Republicans are pressing President Biden to define the U.S. strategy in Ukraine as fears of a protracted war grow and support for continued military assistance softens.
Lawmakers hosted a series of hearings on the war in Ukraine on Tuesday, just days after the first anniversary of Russia’s invasion, as concerns over war fatigue compound fears of a protracted conflict.
Sen. Roger Wicker of Mississippi, the top Republican on the Senate Armed Services Committee, warned that the war is reaching an “inflection point” and that without a clearly articulated strategy by the Biden administration, sending aid to Ukraine is becoming a tough sell to U.S. taxpayers.
“I appreciated President Biden’s visit to Ukraine and Poland last week,” Mr. Wicker said. “What I do not appreciate is the president’s repeated failure to articulate the U.S. goals and interests in Ukraine in a fashion that resonates with most Americans.
“In my view, this is not a particularly difficult case to make,” he said. “Our support to Ukraine helps a capable, motivated and grateful partner nation restore stability to a region of the world that is critical to our interests.”
Mr. Wicker argued that the administration’s failure to deter Russia from mounting the invasion and its apprehension about providing certain arms to Ukraine over fears of escalating the war has only served to draw the war out further.
“We need to learn our lessons from the slow-roll approach we have used to arm the Ukrainians thus far,” he said. “We are at a pivotal moment in this war, an inflection point we cannot afford to waste as we go about defending the interests of the United States and our allies.”
Those concerns were echoed more forcefully by retired Army Lt. Gen. Keith Kellogg, who chairs the Center for American Security’s America First Policy Institute. He warned the Senate panel that the U.S. could not afford to let the war in Ukraine drag on.
“Simply saying ‘whatever it takes, as long as it takes’ is not policy, it’s a slogan,” he said. “No number of supplemental aid packages, no round of sanctions, nor a presidential visit a Kyiv will achieve success without planning.
“The identification of an end state for how this will end with a road map to get there must be communicated effectively to the American people,” he said.
The pointed criticism over the administration’s strategy in Ukraine comes amid growing concern over softening support for the war among the American public.
Congress approved roughly $113 billion in economic, humanitarian, and military aid for Ukraine in 2022.
According to a poll from The Associated Press-NORC Center for Public Affairs Research, 48% of Americans say they support the U.S. continuing to provide weapons to Ukraine, while 29% say they oppose and 22% neither favor nor oppose the shipments.
That is down from 60% who said they were in favor of the U.S. sending weapons in May, less than three months into the war.
Just 37% of Americans favor sending government funds to Ukraine, while 37% oppose and 23% neither favor nor oppose, according to the poll.
Just 26% of those polled say the U.S. should play a “major” role in the conflict between Russia and Ukraine, down from 40% in March 2022. Forty-nine percent say the U.S. should still play a “minor” role in the war. Almost a quarter of the public says the U.S. should not have a role at all.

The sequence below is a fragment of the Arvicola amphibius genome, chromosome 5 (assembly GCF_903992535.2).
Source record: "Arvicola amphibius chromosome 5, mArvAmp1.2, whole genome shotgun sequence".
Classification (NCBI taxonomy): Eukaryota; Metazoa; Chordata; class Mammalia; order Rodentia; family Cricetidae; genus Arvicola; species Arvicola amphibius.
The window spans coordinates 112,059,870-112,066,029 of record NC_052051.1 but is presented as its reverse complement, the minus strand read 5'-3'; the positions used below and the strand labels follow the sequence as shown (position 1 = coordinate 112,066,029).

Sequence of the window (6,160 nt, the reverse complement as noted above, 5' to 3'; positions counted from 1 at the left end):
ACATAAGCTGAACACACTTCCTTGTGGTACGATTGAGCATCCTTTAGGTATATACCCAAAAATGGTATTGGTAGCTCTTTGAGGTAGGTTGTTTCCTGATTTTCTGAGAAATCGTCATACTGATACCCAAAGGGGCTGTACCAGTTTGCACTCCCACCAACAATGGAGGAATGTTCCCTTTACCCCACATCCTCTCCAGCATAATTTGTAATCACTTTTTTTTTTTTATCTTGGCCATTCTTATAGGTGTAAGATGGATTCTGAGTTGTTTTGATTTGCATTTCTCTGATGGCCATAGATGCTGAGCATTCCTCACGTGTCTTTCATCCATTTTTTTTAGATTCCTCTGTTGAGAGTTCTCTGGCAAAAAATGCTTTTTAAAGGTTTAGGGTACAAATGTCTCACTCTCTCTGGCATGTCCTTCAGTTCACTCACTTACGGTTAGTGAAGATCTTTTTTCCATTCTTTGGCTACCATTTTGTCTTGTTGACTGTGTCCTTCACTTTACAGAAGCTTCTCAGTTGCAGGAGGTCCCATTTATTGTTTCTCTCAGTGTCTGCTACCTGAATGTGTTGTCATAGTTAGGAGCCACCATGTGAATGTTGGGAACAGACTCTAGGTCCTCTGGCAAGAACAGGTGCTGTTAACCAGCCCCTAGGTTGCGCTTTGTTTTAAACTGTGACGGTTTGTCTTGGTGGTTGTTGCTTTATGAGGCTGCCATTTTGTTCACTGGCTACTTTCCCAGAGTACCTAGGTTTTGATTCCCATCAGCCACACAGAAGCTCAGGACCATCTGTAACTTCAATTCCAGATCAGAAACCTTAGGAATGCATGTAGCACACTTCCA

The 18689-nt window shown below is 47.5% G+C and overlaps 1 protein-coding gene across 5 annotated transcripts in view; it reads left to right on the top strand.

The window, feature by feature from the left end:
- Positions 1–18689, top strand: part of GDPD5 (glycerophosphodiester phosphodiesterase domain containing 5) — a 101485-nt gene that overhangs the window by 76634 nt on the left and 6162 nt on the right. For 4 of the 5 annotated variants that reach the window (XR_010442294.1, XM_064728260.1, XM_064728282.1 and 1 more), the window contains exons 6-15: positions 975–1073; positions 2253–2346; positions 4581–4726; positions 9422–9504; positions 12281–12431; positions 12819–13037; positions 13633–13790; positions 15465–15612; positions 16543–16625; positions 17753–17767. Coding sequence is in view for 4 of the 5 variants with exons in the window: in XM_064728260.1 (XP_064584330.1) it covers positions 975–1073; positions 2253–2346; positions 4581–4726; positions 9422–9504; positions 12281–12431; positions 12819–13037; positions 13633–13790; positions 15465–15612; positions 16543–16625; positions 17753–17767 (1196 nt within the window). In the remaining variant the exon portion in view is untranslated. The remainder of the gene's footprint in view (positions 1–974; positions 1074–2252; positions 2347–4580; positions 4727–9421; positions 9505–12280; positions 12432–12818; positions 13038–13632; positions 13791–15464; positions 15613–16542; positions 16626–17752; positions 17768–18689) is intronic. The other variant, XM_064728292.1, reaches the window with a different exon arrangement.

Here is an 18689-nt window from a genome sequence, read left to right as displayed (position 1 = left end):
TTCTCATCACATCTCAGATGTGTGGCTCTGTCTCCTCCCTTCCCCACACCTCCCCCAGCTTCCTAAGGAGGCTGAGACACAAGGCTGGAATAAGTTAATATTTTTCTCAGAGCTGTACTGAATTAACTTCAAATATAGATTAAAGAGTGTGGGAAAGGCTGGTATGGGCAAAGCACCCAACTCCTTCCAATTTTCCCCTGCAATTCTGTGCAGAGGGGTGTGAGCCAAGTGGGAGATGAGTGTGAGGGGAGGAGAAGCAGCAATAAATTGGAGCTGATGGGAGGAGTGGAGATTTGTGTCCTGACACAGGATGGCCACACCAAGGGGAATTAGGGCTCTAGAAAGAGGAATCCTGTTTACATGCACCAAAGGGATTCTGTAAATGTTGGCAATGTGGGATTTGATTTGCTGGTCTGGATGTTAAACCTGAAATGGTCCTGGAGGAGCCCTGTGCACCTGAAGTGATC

Lt. Gen. Kellogg warned that the war in Ukraine cannot continue under the status quo.
“We need to work towards an end of this war and do so immediately and decisively,” he said.
“If this war turns into a multiple-year war of attrition, which is its present trajectory, then Americans may be asked to sacrifice more than they’re willing to give and Ukraine will lose,” he said. “As it stands now, a Ukrainian defeat is an American defeat by proxy. This cannot be tolerated.”
Some Republicans have voiced skepticism or outright resistance to U.S. aid for Ukraine, and those calls have intensified as the White House acknowledges there is no end in sight for Ukrainian forces to drive out the Russian invaders.
While most Republican lawmakers remain committed to providing support to help Ukraine defend itself, party leaders have said such support is not an unreviewable blank check.
House Armed Services Committee Chairman Mike Rogers, Alabama Republican, sought to assure taxpayers that their dollars were being put to good use in a separate hearing on Tuesday with Pentagon officials overseeing funds to Ukraine.
Democrats on both panels praised Mr. Biden’s efforts to rally bipartisan support for Ukraine in Congress and defended the administration’s approach to fielding weapons to Ukraine in a quickly changing battlefield.
Rep. Adam Smith of Washington, the top Democrat on the Armed Services panel said Ukraine’s yearlong defense against Russia is proof that the aid has been put to appropriate use.
Pentagon officials assured the lawmakers that there has been no evidence that any aid had been pilfered through corruption or that any weapons had ended up in the wrong hands.
But Mr. Rogers warned that oversight over U.S. aid to Ukraine “is about more than just accounting.”
“It’s about ensuring the administration is setting strategic goals and implementing a policy to achieve them,” he said. “That is where I have very real concerns.”
Mr. Rogers echoed Mr. Wicker’s criticism of the administration’s slow rollout of aid to Ukraine, and warned that further hesitation would only prolong the war.
“This conflict must end,” Mr. Rogers said. “And the president must be willing to do what it takes to end it.”
• Joseph Clark can be reached at email@example.com.
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